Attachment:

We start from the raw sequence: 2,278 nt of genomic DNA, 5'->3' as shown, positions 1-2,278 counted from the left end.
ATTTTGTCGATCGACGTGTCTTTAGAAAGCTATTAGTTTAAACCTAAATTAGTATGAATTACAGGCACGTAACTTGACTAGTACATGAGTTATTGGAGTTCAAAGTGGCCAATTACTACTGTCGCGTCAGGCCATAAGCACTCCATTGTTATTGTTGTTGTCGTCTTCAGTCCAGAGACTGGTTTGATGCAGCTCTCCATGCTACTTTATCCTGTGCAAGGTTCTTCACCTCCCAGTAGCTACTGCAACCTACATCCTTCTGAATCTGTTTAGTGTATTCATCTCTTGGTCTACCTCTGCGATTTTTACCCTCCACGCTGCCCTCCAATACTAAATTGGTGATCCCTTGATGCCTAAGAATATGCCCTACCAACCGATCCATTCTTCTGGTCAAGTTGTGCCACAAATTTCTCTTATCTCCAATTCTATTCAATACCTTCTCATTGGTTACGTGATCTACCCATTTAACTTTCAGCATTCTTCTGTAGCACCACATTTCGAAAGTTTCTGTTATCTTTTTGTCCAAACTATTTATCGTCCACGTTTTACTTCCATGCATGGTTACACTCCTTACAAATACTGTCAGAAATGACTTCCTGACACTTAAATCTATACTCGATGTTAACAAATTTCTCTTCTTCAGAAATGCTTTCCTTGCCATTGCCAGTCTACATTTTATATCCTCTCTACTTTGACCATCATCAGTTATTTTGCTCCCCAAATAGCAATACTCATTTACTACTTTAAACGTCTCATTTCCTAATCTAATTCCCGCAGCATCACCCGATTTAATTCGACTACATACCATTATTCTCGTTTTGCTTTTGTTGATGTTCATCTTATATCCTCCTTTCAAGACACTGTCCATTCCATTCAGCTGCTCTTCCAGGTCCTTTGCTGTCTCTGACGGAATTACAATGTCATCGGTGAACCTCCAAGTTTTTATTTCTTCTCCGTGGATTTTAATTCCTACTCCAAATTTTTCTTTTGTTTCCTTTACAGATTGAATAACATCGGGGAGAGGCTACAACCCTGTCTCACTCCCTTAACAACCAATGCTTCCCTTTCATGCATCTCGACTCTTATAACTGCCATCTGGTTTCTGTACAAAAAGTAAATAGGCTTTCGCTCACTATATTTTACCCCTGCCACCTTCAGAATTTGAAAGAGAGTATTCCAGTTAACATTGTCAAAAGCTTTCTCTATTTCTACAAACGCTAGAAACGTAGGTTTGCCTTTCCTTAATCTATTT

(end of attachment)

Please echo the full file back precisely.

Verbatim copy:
We start from the raw sequence: 2,278 nt of genomic DNA, 5'->3' as shown, positions 1-2,278 counted from the left end.
ATTTTGTCGATCGACGTGTCTTTAGAAAGCTATTAGTTTAAACCTAAATTAGTATGAATTACAGGCACGTAACTTGACTAGTACATGAGTTATTGGAGTTCAAAGTGGCCAATTACTACTGTCGCGTCAGGCCATAAGCACTCCATTGTTATTGTTGTTGTCGTCTTCAGTCCAGAGACTGGTTTGATGCAGCTCTCCATGCTACTTTATCCTGTGCAAGGTTCTTCACCTCCCAGTAGCTACTGCAACCTACATCCTTCTGAATCTGTTTAGTGTATTCATCTCTTGGTCTACCTCTGCGATTTTTACCCTCCACGCTGCCCTCCAATACTAAATTGGTGATCCCTTGATGCCTAAGAATATGCCCTACCAACCGATCCATTCTTCTGGTCAAGTTGTGCCACAAATTTCTCTTATCTCCAATTCTATTCAATACCTTCTCATTGGTTACGTGATCTACCCATTTAACTTTCAGCATTCTTCTGTAGCACCACATTTCGAAAGTTTCTGTTATCTTTTTGTCCAAACTATTTATCGTCCACGTTTTACTTCCATGCATGGTTACACTCCTTACAAATACTGTCAGAAATGACTTCCTGACACTTAAATCTATACTCGATGTTAACAAATTTCTCTTCTTCAGAAATGCTTTCCTTGCCATTGCCAGTCTACATTTTATATCCTCTCTACTTTGACCATCATCAGTTATTTTGCTCCCCAAATAGCAATACTCATTTACTACTTTAAACGTCTCATTTCCTAATCTAATTCCCGCAGCATCACCCGATTTAATTCGACTACATACCATTATTCTCGTTTTGCTTTTGTTGATGTTCATCTTATATCCTCCTTTCAAGACACTGTCCATTCCATTCAGCTGCTCTTCCAGGTCCTTTGCTGTCTCTGACGGAATTACAATGTCATCGGTGAACCTCCAAGTTTTTATTTCTTCTCCGTGGATTTTAATTCCTACTCCAAATTTTTCTTTTGTTTCCTTTACAGATTGAATAACATCGGGGAGAGGCTACAACCCTGTCTCACTCCCTTAACAACCAATGCTTCCCTTTCATGCATCTCGACTCTTATAACTGCCATCTGGTTTCTGTACAAAAAGTAAATAGGCTTTCGCTCACTATATTTTACCCCTGCCACCTTCAGAATTTGAAAGAGAGTATTCCAGTTAACATTGTCAAAAGCTTTCTCTATTTCTACAAACGCTAGAAACGTAGGTTTGCCTTTCCTTAATCTATTT